Richie would rise to go home, and Ruth crept away in apparent relief. About a mile from Mount Hellicar, and near to Gindion, was a red brick church, standing in a small enclosure dotted over by gravestones, or lonely gravel mounds — the forest came up all round, striking one with wonder where the congregation were to come from in that solitary spot ; the only house visible was the parsonage, also red brick, and well surrounded by old gum trees, with ragged bark hanging from their stems that autumn morning, and rustling and rattling hi the light breeze ; but there were grass meadows beyond, where a few cows were just enjoy ing the recovered presence of their calves ; and a grey | horse, with a very long reflective face, was cropping the grass, in a sedate manner becoming tlie parson's steed. Large packing cases, partly filled with straw, in the yard, and a piano case under the back verandah not yet opened, explained that the clergyman's family were new arrivals ; but when you stepped into the small breakfast-room the group there had an at-home look about them. By the fire sat a rather short and strongly built man in black ; the large nose and black brows bespoke a decision of character, but the eye was gentle — he was the man to go to in the hour of need, perhaps more the friend of sorrow than one to grow intimate with the prosperous and gay — not gloomy, no, 110, Mr. Thorell's cheerful laugh came from a cheerful heart and good lungs ; but he would naturally be sought by the weak and sad, they would go instinctively to him, sure of help. His wife had that uncertain, unfinished face which betokens a weak person — a good, quiet, motherly woman — not one that had seen them but had said ' it is a good thing for the parish to have such people come into it.' The parish had wanted an active man badly, that had been allowed on all hands ; High Churchmen and Low Churchmen had agreed in that, if nothing else. There was much ignorance, much sin unchecked, and when the new clergyman was expected everybody said they hoped he would look after things ; a general feeling of putting the responsibility on to his shoulders, and comfortably shutting tlieir eyes for the future to these things. 'You made a call in the township, yesterday, John,' remarked the wife. ' Yes. love. Do you know I discovered that Mr. Hellicar, up there, has a nephew in a lawyer's office there — an orphan lad. I called on Mr. Hellicar, he is not of our church, by-the-bye, he informed me, and ?was struck with something sad in the clerk's face, so I entered into conversation with liim. After some little ur ging, and opposition on the part of Mr. Heland, I arranged that he should take a class in. the school on Sunday. You must help there, Essie.' A young girl of eighteen looked uji from her em ployment of buttering bread for some younger children with an acquiesing smile hi her brown eyes. Nothing striking about her. Mrs. Hellicar, of the Mount, pronounced her very ordinary — and yet what a sweet quiet face it was, with such a kind-hearted look about it. Before long you would call Esther Thoreii prettj', and if you are middle-aged would find your self addressing her as ' mv dear.' ' Is lie fit r' ' He says lie is very ignorant — perhaps so — yes, I
fear so ; therefore! I was the more anxious about it — we must befriend him, love.' Mr. Thorell rose to retire to his study. The youth needed a friend — re- commendation enough — the resolve to be that frieud was formed on the moment, and would be carried out with a quiet decision that would overcome all obsta cles. The man had so much sense of the fitness of things, of the right time to yield, and the time for op position ; knew his way so perfectly to the heart's secret chambers — was so consistently laborious about liis master's work, that the lonely clerk, with his pale grave face, was in no danger of being forgotten. A Christian had come to tlie parish. No one spent half an hour in the parsonage without conceiving a great respect for, and some little fear of, the tall decided Miss Thorell, really the mistress of the house, and ruling spirit. ' I quite understand, papa,' she said, with a manner of one whose opinions were accustomed to meet with attention. ' This Mr, Heland would object to spare him as a mere visitor here ; he could not for decency sake refuse liis attendance at papa's classes on Sun day — he will keep liim about himself for a time.' 'That must be it; how you understand every thing.' The younger girl's smile was a mixture of affection and a'dmiration. ' And now, my dear, let us unpack the piano, Mary and Nelly have not practised for ten days.' Caroline Thorell was instructress to tlie younger ones. She was at least five or six years the senior of Essie, and had long lost all traces of girlhood ; indeed, she was too tall and largely built to have looked like a girl after her teens. ' Did you notice what a lovely little nurse girl Mrs. Hellicar has ; I was quite struck -with her,' said Esther, pausing in the vigorous use of the hammer. ' Yes, I was sorry Mrs. Hellicar sent her away directly mamma spoke to her. I could not see that she was so troublesome as she said.'' The intervals of unpacking were occupied with dis cussing the beauty of the little maid, who the ladies had found in charge of Master Tristam Hellicar, a restless young branch of the noble stock, when tliey returned his mother's call ; and the interest of the matter was not exhausted when the liberated piano gaA e Caroline occupation in superintending the prac tice of the children — interrupted or rather carried on simultaneously with the younger boys' copy and Latin lessons. During the last five years Mrs. Hellicar's domestic troubles had been growing heavier ; the unhappy Missie, a woman now, was turbulent and sullen, and the mother had taken the place almost of a keeper to the demented girl. No son resembling the boy who had been drowned appeared among the three ta'l lads who, although duly reminded of their high descent, had a perverse love of low society, freckled faces and warty hands, and hair that would tumble over their faces and stick out at the back of their heads. Even at school, although they went there mounted on King Arthur's round table, figuratively, they had been eclipsed by shopkeepers' sons, and, I regret to say, that the very last note Mrs. Hellicar received from her eldest, having accidentally been posted with out the supervision of the master, informed her that ' the cake did not kum till a week after we was ex pecting it.' All these sources of anxiety had increased the acerbity of the unhappy lady's temper, and written Richard Hellicar's face over with the deepest lines ; what little sunshine had visited the Mount seemed to have died out for ever and a day. Indeed, I do not wonder that the three youths preferred an hour's gossip in the huts among the labourers — particularly as they were partial to short pipes and colonial to bacco, where, if they wanted refinement, there was freedom and rude hilarity. When Ruth was pronounced unfit to bring up Tom Hellicar's daughter, the guardians had informed her that she was to be educated under the governess at the Mount, but that arrangement had hardly been carried out beyond reading to the nurse occasionally, and doing much needlework. It was astonishing with what bitter satisfaction Mrs. Hellicar had long since pronounced her a fool, and born to be nothing beyond a servant, like her mother before her — who, it was an undeniable fact, she greatly resembled. So a maid she became, and fulfilled her destiny. The child was tall for her age ; had a brown skin, and the deepest and most mellow of black eyes, and hair which, with even trifling attention, would have clustered in luxuriant curls, but being neglected, frizzled up into picturesque roughness which, in con junction with unlaced boots, and one of Misses out grown frocks trailing around her heels, gave her a slovenly appearance that would have been destructive to any but such uncommon beauty. Still the face had a great want. There was the vacancy of ignorance in it, with a comely manner, and a habit of startling, if the hand was extended to wards her, or she was addressed suddenly, and then she rarely spoke. Dr. Leary was not the medical attendant at Mount Hellicar, but, calling there on business one day, he had seen the child, and informed Richie that unless some thing was done for her before very long, her intellect would be weakened — she had more nerve than strength, he said, and constant pressure of fear and depressed spirits would gradually produce slight aberration. Richie groaned over the three years inter vening between the present time and his majority. After a while came the new clergyman, and by degrees the young clerk learnt to trust him as a friend ; to know when he saw the long-faced iron grey jogging along that he carried a man whose pre sence was a blessing, one who never thought of ' my trouble, my pleasures ; ' who was more often seen in the lonely sawyers' hut away in the wide forest than in the heuses of the estated gentry. Going quietly on liis way through good repute and evil, aud perse cution has not died, even in tliis nineteenth century, ' they that will live Godly mast suffer persecution,' now as of old. Many an action and word were pre vented, many a false charge brought, yet he went on patiently, bearing and forgiving. It took a good wliile to understand such a character in Richie's case ; he liad seen, for years, nothing but the quibbles of low law ; had been, hi a minor way. engaged hi 'pulling' rogues 'through' the conse quences of their misdeeds ; had seen so much of the under current of life. Oh what a dark polluted stream it is down below, where the light of heaven is never reflected upon it, that trust had received a rude shock. Perhaps after all it was Esther Thorell, and not her father, who taught Richard Hellicar how much of his Master's likeness there was in a Christian. With the simplicity of a guileless nature, and th& dignity of a highly cultured mind and noble purpose, Esther united so much kindness, and was so selffor getful, that before very long Richard would walk from the school for a mile or two along the road 'with his hand on her pony's bridle, telling her his troubles at Mr. Heland's — telling of his mother and his absent brother ; and it was to her that he first confided tha^ the little nursemaid at Mount Hellicar was h-s sister. Sometimes Mr. Thorell, as lie jogged along 0:1 grey by her side, 'would join in the conversation, biu usually his bushy black brows were drawn toget.i-?-- and he was buried in thought. Those were peculiar browE, they contrasted so strongly with liis ^air and whiskers.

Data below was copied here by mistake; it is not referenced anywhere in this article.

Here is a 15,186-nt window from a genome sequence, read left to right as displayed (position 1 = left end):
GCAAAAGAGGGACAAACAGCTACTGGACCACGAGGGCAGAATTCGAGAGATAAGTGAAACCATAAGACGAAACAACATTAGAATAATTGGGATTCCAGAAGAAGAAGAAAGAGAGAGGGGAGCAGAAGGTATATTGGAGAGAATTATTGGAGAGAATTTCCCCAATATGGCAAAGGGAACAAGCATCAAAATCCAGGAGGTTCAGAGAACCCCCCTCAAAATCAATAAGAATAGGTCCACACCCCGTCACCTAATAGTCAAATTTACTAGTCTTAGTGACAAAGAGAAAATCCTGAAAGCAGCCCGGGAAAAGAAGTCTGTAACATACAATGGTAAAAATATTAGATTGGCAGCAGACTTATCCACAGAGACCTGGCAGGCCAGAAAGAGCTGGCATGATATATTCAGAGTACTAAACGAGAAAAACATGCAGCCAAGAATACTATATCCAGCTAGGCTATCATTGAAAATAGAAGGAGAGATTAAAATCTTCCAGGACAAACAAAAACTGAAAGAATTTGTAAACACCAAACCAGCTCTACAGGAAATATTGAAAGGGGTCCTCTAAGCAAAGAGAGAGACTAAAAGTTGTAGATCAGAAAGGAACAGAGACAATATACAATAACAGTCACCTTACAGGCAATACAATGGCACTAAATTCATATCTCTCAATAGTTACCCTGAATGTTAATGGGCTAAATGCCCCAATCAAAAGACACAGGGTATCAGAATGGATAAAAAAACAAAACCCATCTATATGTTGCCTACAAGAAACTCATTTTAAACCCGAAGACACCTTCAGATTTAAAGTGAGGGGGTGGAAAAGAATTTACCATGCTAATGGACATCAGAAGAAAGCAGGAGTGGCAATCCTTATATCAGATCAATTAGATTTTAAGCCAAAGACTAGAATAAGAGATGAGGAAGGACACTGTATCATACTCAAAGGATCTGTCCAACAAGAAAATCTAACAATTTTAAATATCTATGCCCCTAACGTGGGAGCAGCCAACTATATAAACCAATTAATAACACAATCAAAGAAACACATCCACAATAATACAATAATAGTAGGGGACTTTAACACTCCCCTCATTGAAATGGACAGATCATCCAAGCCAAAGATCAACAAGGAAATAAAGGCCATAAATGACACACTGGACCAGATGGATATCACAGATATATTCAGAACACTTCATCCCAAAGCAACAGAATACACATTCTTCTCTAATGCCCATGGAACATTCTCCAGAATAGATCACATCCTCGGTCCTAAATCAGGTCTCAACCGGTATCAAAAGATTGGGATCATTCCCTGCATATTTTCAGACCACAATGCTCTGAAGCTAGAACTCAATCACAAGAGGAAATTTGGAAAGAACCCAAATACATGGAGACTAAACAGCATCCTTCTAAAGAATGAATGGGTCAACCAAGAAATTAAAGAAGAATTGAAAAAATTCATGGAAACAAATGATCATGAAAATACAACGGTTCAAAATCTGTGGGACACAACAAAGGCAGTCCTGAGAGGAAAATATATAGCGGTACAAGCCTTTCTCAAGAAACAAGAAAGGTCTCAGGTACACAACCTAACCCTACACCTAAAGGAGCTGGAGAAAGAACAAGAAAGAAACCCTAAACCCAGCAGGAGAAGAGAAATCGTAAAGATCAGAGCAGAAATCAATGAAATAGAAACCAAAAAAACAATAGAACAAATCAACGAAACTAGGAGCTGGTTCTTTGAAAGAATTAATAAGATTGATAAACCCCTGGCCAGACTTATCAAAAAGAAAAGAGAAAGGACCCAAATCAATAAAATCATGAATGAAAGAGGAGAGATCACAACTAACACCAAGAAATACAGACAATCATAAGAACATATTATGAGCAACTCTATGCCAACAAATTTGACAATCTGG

«Tg^melhiJig must be done,' eaid Caroline, when Esther told her. ' Yes, something must be done, poor little dear, returned the mother; but she looked up at her daughter. -i jiamma, wnen I was up there to tea the other evening, Mrs. Hellicar told me Mi68 Smithers was Koing away, and that she had had so much trouble with governesses, that she dreaded the thoughts of another. May I offer to teach the girls with our children ? We could pointedly ask for Ruth to ac company them, and you know they would hardly like to refuse.' ' No, no, my dear Captain,' Caroline had received that name years before, because some one said she ?would have been such a good soldier, ' you have more to do now than I like,' interposed the father. They were such a people for family counsels — nothing was done there alone. . 'But, papa, you know I would not mind the trouble.' She might truly say that. 'And if I took the writing and drawing,' put in 'Rptlipr So the father yielded, and in a few weeks those real Sisters of Mercy were engaged in their additional labours ; all unconscious of the vast moment their coming to the rescue had been to Ruth. For most ungraciously, she had been suffered to accompany the others. ? ?